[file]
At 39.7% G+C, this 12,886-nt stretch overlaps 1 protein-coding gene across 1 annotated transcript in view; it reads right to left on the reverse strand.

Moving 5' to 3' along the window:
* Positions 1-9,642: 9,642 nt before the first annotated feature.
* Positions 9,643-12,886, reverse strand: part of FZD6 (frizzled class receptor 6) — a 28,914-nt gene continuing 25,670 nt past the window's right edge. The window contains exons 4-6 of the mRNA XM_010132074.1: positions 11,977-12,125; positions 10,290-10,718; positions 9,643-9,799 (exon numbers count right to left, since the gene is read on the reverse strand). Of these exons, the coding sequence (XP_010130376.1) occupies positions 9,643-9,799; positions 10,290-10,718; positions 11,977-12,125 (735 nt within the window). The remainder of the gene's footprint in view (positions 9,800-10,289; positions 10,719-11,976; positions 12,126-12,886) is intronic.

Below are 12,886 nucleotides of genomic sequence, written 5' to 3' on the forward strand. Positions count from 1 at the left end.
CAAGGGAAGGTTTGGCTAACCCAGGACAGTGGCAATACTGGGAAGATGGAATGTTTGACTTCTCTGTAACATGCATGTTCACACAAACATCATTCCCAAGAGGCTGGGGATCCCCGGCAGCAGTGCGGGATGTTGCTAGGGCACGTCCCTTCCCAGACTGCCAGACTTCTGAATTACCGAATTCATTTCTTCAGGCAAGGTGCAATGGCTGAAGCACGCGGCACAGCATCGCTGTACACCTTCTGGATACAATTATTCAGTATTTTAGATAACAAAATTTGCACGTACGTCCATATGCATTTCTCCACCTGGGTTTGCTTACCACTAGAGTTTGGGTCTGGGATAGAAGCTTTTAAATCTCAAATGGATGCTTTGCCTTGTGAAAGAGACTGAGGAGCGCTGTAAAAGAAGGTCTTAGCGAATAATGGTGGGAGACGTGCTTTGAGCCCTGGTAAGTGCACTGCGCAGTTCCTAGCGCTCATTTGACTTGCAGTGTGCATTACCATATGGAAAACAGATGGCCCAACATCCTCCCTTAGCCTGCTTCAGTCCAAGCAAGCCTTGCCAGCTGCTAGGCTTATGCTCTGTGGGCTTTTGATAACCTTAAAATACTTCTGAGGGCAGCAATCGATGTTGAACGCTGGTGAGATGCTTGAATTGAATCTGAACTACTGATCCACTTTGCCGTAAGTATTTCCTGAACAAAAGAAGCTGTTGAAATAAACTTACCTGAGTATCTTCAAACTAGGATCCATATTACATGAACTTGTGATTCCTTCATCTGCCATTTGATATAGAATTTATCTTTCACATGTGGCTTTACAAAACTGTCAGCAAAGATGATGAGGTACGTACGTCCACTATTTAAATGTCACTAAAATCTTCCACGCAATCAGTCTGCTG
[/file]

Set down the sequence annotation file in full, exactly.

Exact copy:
At 39.7% G+C, this 12,886-nt stretch overlaps 1 protein-coding gene across 1 annotated transcript in view; it reads right to left on the reverse strand.

Moving 5' to 3' along the window:
* Positions 1-9,642: 9,642 nt before the first annotated feature.
* Positions 9,643-12,886, reverse strand: part of FZD6 (frizzled class receptor 6) — a 28,914-nt gene continuing 25,670 nt past the window's right edge. The window contains exons 4-6 of the mRNA XM_010132074.1: positions 11,977-12,125; positions 10,290-10,718; positions 9,643-9,799 (exon numbers count right to left, since the gene is read on the reverse strand). Of these exons, the coding sequence (XP_010130376.1) occupies positions 9,643-9,799; positions 10,290-10,718; positions 11,977-12,125 (735 nt within the window). The remainder of the gene's footprint in view (positions 9,800-10,289; positions 10,719-11,976; positions 12,126-12,886) is intronic.

Below are 12,886 nucleotides of genomic sequence, written 5' to 3' on the forward strand. Positions count from 1 at the left end.
CAAGGGAAGGTTTGGCTAACCCAGGACAGTGGCAATACTGGGAAGATGGAATGTTTGACTTCTCTGTAACATGCATGTTCACACAAACATCATTCCCAAGAGGCTGGGGATCCCCGGCAGCAGTGCGGGATGTTGCTAGGGCACGTCCCTTCCCAGACTGCCAGACTTCTGAATTACCGAATTCATTTCTTCAGGCAAGGTGCAATGGCTGAAGCACGCGGCACAGCATCGCTGTACACCTTCTGGATACAATTATTCAGTATTTTAGATAACAAAATTTGCACGTACGTCCATATGCATTTCTCCACCTGGGTTTGCTTACCACTAGAGTTTGGGTCTGGGATAGAAGCTTTTAAATCTCAAATGGATGCTTTGCCTTGTGAAAGAGACTGAGGAGCGCTGTAAAAGAAGGTCTTAGCGAATAATGGTGGGAGACGTGCTTTGAGCCCTGGTAAGTGCACTGCGCAGTTCCTAGCGCTCATTTGACTTGCAGTGTGCATTACCATATGGAAAACAGATGGCCCAACATCCTCCCTTAGCCTGCTTCAGTCCAAGCAAGCCTTGCCAGCTGCTAGGCTTATGCTCTGTGGGCTTTTGATAACCTTAAAATACTTCTGAGGGCAGCAATCGATGTTGAACGCTGGTGAGATGCTTGAATTGAATCTGAACTACTGATCCACTTTGCCGTAAGTATTTCCTGAACAAAAGAAGCTGTTGAAATAAACTTACCTGAGTATCTTCAAACTAGGATCCATATTACATGAACTTGTGATTCCTTCATCTGCCATTTGATATAGAATTTATCTTTCACATGTGGCTTTACAAAACTGTCAGCAAAGATGATGAGGTACGTACGTCCACTATTTAAATGTCACTAAAATCTTCCACGCAATCAGTCTGCTG